For examples of how Bonnie Owens shaped not just the Bakersfield Sound but country music as a whole, look no further than the positive impact she had on the songs, recordings and stage performances of Merle Haggard.
Throughout her marriage to Haggard (1965-1978), Owens jotted down —and helped smooth out— early drafts for an untold number of seminal songs.
"If Merle had an idea for a song, she'd grab a legal-sized letter pad and start writing down the lyrics," Marc Eliot, writer of The Hag: The Life, Times and Music of Merle Haggard, told Wide Open Country. "When he worked out the chords for a song, she'd chord the lyrics so that they wouldn't forget them. That was invaluable to Merle because he wasn't that good of a reader. He didn't write that well. He never went to school."
"Merle has said there are several songs that would never have been recorded if it had not been for Bonnie," added Theresa Spanke, a California country artist and friend of Owens. "He would be talking and she would say, 'That would make a great song.' Then she would write it down for them to work on later. Merle even tells a story about the song 'Today I Started Loving You Again' being born exactly that way. They obviously made a great team. But, as amazing as Merle was, I have to wonder if he would have been quite as successful without her."
Haggard and Owens shared songwriting credits for "Today I Started Loving You Again." The B-side of Haggard's 1968 No. 1 "The Legend of Bonnie and Clyde" got covered over the years by no fewer than 150 artists, from fellow country legends (namely George Jones and Marty Robbins) to an impressive range of pop, soul and blues vocalists.
"The way he told the story was she inspired him to write it and as usual was there to help him write it down," said David Cantwell, author of The Running Kind: Listening to Merle Haggard. "He sent her out for hamburgers, and when she came back, he began to sing it to her and she wrote it down on the hamburger sack. My hope is that she was comfortable financially because that song has been recorded hundreds of times and has been a hit multiple times and has been recorded by very famous people."
Beyond her creative control role, Owens left a mark on Haggard's discography as a backup singer in his band, The Strangers.
"They would begin a line together, like 'tonight the bottle,' but then Bonnie would drop out and Haggard would sing 'let me down,' which would really emphasize the 'down,'" Cantwell explained. "It's really powerful. It's the thing I notice, even before Roy Nichols' guitar or Norm Hamlet's steel guitar. Bonnie Owens' harmonies are so important to his sound."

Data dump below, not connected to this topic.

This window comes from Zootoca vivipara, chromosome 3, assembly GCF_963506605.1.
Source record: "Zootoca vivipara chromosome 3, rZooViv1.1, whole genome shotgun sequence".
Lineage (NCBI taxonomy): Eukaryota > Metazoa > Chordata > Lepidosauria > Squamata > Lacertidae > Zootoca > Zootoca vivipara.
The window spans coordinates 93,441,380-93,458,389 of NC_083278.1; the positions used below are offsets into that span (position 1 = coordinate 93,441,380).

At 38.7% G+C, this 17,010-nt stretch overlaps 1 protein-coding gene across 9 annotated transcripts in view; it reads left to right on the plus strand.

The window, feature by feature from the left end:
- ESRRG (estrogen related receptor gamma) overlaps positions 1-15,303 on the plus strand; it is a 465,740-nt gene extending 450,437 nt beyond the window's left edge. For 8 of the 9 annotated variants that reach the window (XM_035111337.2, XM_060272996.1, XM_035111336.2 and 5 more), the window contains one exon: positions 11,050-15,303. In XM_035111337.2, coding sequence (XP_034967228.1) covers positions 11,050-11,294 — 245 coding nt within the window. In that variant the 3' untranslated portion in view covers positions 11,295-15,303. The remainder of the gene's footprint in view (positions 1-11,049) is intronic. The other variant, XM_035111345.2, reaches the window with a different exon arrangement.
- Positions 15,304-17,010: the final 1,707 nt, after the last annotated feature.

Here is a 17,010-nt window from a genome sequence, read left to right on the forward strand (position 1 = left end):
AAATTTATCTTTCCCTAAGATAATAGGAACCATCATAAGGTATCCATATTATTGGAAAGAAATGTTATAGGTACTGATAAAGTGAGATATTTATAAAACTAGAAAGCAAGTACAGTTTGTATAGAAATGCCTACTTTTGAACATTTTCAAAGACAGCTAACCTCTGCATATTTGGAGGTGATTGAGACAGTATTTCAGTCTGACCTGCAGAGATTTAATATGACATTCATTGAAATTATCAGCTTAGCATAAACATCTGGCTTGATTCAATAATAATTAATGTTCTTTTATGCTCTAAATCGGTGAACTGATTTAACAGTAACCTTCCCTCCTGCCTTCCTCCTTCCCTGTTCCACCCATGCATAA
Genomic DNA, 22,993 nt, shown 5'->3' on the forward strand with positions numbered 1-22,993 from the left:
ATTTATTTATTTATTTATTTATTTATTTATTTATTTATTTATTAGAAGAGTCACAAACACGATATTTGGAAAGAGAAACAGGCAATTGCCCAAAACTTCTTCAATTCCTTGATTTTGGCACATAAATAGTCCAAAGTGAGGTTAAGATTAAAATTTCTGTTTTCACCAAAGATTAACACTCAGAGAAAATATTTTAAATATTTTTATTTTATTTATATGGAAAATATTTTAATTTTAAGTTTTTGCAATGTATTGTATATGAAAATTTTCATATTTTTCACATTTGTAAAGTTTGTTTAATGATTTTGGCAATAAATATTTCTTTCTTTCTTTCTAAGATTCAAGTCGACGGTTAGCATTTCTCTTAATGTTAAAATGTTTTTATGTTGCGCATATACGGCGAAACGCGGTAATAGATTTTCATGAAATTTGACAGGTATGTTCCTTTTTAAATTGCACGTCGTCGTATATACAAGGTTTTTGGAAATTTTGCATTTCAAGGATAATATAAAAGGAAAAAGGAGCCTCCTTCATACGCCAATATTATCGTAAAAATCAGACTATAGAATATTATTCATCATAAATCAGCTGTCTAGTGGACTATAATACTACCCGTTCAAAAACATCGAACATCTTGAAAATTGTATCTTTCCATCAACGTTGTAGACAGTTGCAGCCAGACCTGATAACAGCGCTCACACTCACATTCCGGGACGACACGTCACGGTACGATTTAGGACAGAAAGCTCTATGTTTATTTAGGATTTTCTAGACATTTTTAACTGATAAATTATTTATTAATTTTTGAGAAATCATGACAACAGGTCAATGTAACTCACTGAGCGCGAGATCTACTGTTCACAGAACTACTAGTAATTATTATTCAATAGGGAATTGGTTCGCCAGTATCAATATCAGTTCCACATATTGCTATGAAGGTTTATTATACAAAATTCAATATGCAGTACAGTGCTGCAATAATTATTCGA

Haggard-Owens harmonies set the Hag's stage show apart for years beyond their divorce. Per Owens' Los Angeles Times obituary from 2006, she had toured with Haggard as recently as 2000.
Owens' forgiving spirit —she was maid of honor for Haggard's 1978 wedding to fellow country singer Leona Williams— and professional commitment to elevating her ex-husband's performances endeared her to Spanke.
"It is oddly coincidental and interesting how Bonnie and I shared very similar lives," Spanke shared. "We both pursued our own solo music careers while we were also backup singers for our mates. Bonnie and I would talk about our experiences and our challenges of how hard that could be at times. Our mates did not always want to share the limelight, and that could cause problems. But in spite of that, we both knew that we had to keep doing it because we loved singing so much. In fact, we both loved it so much that we still sang backup with our mates even after we were divorced from them."
Born Bonnie Campbell on Oct. 1, 1929 in Blanchard, Okla., Owens' musical involvement stretched back to the 1940s, when she was bandmates in Arizona with her husband from 1948- 1953, Buck Owens. Bonnie and Buck moved to California in 1951, positioning both to play pivotal roles in the development and spread of the Bakersfield Sound.
A recording career that began in 1953 with a version of "A Dear John Letter" featuring duet partner Fuzzy Owen hit its stride in the early 1960s with a trio of Top 40 country hits for Capitol Records: "Why Don't Daddy Live Here Anymore," "Don't Take Advantage of Me" and Haggard collaboration "Just Between the Two of Us." In fact, Haggard did not eclipse Owens' success until after they wed and she assumed an unselfish role in his swift ascent as a generational talent.
"When they did their first and only duet record together, Just Between the Two of Us, she was a much bigger star [than Haggard]," Cantwell said. "She had already won Female Artist of the Year [in 1965] from the Academy of Country Music Awards. Buck won [Male Artist of the Year]. She had been around for a long time. She was the pro. She was the one who had a local following and had made records."
To further compare Owens and Haggard's career trajectories, Haggard won Male Artist of the Year at the 1966 ACM Awards. This elevated him, at least in the eyes of the Academy —which at the time focused on artists from western states, unlike the Nashville-centric Country Music Association— to the level of its inaugural Male and Female Artists of the Year, Buck and Bonnie. In 1971, Haggard and his supporting cast reached the top of the heap when he became the ACM Awards' first-ever Entertainer of the Year.
Owens died on April 24, 2006 at age 76 after a lengthy battle with Alzheimer's disease.
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